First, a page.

In a peaceful setting 4km to the southwest of Laerma is the oldest monastic foundation on the island, and still one of the most active today: the monastery of the Archangel Michael ‘Tharrinos’, or ‘Moni Tharri’ (67km). (Open continuously until sunset.) The foundation may go back as far as the 9th century; the main catholicon building is of the early 12th century; and there are -wall-paintings in several layers, dating principally from the 13th, 15th and 17th centuries—all of considerable quality. The monastery was rescued from decline in 1990 by the efforts of a new abbot from Patmos, and the stable monastic com munity of mostly (young) Greek and Serbian monks now numbers over twenty. The church is cruciform with two short arms and a long nave, surmounted by an arcaded cupola-drum. The west door is curiously off-centre, perhaps because of the position of the threshold in a pre-existing structure (whose foundations can be seen to the north side of the church). Many periods of painting are represented in the impressive interior: the austere figures of the Church Fathers in the lowest area in the apse are probably contemporary with the construction of the church (12th century); those in the dome, drum, vault and sanctuary walls—the (damaged) Pantocrator, the Virgin, St John the Baptist, Angels and Prophets—are slightly later work of the early 13th century. It should be recalled that a later layer of 17th century paintings which originally covered these was removed and is now displayed inside the church of St Mary of the Castle, in Rhodes (see pp. 83–84). An inscription in the prothesis niche to the left side of the sanctuary, dates the paintings of the upper cylinder of the apse to 1506. In the arms of the church the Archangels (south), SS Demetrius and George (north) and the scenes of the Annunciation (with donor) and Dormition (north) are also of the 16th century. The -Scenes of the Life of Christ along the vault of the nave, although the latest—early 18th century— are in many ways the most remarkable: the style of the artist is quite individual and would seem to show his training as a manuscript illuminator. Line-drawing prevails over model ling in all the scenes, and details of costume or background are delicately described as if with a fine-pen. The effect is most unusual; the compositions—Christ and the Woman of Samaria, The Angel at the Empty Sepulchre, The Storm on the Sea of Galilee—are beautifully balanced and executed by an artist of considerable talent. The finely carved wooden icon ostasis is also work of the early 18th century. Sixteen kilometres of winding, wooded track leads down from Moni Tharri to the east coast via the monastery’s dependent foundations—the contemporaneous Aghios Giorgios Inkou, and the 19th century convent of the Panaghia Ypseni­s.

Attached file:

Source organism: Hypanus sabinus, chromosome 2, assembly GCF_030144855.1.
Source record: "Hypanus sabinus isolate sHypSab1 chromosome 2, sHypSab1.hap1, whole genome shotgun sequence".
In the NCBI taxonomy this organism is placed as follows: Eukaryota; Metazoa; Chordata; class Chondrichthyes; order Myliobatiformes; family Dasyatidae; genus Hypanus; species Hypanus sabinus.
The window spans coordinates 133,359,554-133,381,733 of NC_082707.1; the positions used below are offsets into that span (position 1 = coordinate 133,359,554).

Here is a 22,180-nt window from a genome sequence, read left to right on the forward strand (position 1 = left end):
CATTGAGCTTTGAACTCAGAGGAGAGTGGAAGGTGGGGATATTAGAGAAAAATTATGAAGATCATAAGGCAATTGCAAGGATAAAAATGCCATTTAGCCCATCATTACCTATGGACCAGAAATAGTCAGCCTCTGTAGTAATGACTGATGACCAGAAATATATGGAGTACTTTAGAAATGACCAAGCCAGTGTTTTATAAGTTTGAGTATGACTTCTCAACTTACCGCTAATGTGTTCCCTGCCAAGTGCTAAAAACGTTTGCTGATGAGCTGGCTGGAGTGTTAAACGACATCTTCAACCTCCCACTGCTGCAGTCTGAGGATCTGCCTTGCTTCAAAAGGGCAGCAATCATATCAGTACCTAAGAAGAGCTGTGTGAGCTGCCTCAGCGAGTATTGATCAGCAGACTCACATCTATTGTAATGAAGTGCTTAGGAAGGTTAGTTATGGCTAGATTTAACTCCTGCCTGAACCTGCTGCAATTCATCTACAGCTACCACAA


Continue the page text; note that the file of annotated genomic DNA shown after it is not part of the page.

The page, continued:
Rhodes Island is part of the Dodecanese Island Group, Greece.

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